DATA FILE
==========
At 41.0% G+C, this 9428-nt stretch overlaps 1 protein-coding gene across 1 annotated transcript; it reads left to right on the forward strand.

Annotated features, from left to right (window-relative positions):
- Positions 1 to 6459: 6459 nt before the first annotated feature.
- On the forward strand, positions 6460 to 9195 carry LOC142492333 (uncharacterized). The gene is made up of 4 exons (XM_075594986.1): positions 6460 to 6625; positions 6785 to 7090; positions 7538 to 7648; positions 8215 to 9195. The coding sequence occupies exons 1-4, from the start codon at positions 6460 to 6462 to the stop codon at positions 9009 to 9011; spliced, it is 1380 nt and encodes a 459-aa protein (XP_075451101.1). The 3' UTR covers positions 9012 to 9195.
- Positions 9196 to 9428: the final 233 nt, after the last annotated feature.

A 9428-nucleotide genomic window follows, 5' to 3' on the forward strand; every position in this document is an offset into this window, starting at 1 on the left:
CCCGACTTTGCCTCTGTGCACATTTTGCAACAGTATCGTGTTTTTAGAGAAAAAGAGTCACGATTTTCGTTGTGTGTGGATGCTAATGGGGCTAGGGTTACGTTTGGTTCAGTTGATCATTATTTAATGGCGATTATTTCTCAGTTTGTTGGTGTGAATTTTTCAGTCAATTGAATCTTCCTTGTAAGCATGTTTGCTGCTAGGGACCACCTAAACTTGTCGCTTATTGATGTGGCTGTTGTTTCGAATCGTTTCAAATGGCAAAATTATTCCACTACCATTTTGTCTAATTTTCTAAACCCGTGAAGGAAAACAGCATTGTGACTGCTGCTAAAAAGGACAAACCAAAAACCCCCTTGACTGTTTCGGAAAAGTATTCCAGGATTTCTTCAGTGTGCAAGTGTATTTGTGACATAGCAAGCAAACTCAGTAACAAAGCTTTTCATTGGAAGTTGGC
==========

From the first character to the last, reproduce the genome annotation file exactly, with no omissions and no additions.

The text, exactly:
At 41.0% G+C, this 9428-nt stretch overlaps 1 protein-coding gene across 1 annotated transcript; it reads left to right on the forward strand.

Annotated features, from left to right (window-relative positions):
- Positions 1 to 6459: 6459 nt before the first annotated feature.
- On the forward strand, positions 6460 to 9195 carry LOC142492333 (uncharacterized). The gene is made up of 4 exons (XM_075594986.1): positions 6460 to 6625; positions 6785 to 7090; positions 7538 to 7648; positions 8215 to 9195. The coding sequence occupies exons 1-4, from the start codon at positions 6460 to 6462 to the stop codon at positions 9009 to 9011; spliced, it is 1380 nt and encodes a 459-aa protein (XP_075451101.1). The 3' UTR covers positions 9012 to 9195.
- Positions 9196 to 9428: the final 233 nt, after the last annotated feature.

A 9428-nucleotide genomic window follows, 5' to 3' on the forward strand; every position in this document is an offset into this window, starting at 1 on the left:
CCCGACTTTGCCTCTGTGCACATTTTGCAACAGTATCGTGTTTTTAGAGAAAAAGAGTCACGATTTTCGTTGTGTGTGGATGCTAATGGGGCTAGGGTTACGTTTGGTTCAGTTGATCATTATTTAATGGCGATTATTTCTCAGTTTGTTGGTGTGAATTTTTCAGTCAATTGAATCTTCCTTGTAAGCATGTTTGCTGCTAGGGACCACCTAAACTTGTCGCTTATTGATGTGGCTGTTGTTTCGAATCGTTTCAAATGGCAAAATTATTCCACTACCATTTTGTCTAATTTTCTAAACCCGTGAAGGAAAACAGCATTGTGACTGCTGCTAAAAAGGACAAACCAAAAACCCCCTTGACTGTTTCGGAAAAGTATTCCAGGATTTCTTCAGTGTGCAAGTGTATTTGTGACATAGCAAGCAAACTCAGTAACAAAGCTTTTCATTGGAAGTTGGC